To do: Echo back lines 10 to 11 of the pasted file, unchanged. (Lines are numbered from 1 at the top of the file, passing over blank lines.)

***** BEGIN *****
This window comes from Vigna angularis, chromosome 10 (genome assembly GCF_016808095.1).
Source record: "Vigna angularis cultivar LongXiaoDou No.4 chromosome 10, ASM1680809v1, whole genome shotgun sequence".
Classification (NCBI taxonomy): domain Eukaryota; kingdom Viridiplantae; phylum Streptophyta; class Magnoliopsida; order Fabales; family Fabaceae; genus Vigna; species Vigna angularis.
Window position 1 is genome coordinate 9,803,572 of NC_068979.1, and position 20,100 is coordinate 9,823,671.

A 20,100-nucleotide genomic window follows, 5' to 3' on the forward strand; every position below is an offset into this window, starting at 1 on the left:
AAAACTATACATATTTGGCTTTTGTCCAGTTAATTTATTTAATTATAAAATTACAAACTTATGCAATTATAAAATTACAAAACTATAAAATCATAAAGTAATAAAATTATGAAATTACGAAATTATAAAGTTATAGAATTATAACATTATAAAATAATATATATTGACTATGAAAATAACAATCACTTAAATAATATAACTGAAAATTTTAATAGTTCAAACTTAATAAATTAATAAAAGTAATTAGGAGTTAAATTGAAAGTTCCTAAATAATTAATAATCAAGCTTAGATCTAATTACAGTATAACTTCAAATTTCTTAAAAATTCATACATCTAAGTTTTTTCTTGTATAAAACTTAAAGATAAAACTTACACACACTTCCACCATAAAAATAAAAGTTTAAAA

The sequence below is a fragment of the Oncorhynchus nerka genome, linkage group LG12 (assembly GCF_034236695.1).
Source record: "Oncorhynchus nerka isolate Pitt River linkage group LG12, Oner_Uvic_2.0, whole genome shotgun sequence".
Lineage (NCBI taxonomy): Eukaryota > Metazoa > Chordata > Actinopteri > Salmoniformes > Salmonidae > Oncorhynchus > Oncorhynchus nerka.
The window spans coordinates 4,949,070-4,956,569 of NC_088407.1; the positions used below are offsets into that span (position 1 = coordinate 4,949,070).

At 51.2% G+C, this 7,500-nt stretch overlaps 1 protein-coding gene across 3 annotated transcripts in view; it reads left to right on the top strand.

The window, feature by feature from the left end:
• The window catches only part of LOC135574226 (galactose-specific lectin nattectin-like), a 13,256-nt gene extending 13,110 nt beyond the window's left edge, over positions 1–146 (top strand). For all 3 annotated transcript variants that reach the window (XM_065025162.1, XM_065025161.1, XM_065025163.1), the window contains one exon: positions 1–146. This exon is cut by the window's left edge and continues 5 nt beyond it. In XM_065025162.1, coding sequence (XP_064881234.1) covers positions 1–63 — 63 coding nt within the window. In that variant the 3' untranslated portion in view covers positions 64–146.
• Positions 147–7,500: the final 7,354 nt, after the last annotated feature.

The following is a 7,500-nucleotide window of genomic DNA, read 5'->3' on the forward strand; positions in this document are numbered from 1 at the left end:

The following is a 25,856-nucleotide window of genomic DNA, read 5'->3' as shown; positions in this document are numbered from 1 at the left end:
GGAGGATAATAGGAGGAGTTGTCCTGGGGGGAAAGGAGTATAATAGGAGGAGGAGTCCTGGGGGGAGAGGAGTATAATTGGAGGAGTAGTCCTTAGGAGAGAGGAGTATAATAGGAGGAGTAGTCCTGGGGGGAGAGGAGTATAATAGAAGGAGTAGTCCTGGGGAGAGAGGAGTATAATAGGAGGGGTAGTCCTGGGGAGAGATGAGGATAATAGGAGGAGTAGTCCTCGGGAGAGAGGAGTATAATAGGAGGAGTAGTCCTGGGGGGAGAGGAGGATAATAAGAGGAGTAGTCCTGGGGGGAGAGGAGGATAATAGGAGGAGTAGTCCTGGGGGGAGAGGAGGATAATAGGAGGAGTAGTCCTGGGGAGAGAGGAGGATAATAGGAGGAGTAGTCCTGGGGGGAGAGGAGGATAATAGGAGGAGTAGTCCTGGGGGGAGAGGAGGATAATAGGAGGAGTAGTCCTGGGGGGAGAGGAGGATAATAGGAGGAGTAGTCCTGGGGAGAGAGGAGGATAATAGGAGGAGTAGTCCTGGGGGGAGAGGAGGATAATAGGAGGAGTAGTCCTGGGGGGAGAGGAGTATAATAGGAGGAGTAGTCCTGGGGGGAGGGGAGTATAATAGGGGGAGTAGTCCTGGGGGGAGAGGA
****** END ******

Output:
The window spans coordinates 4,949,070-4,956,569 of NC_088407.1; the positions used below are offsets into that span (position 1 = coordinate 4,949,070).

At 51.2% G+C, this 7,500-nt stretch overlaps 1 protein-coding gene across 3 annotated transcripts in view; it reads left to right on the top strand.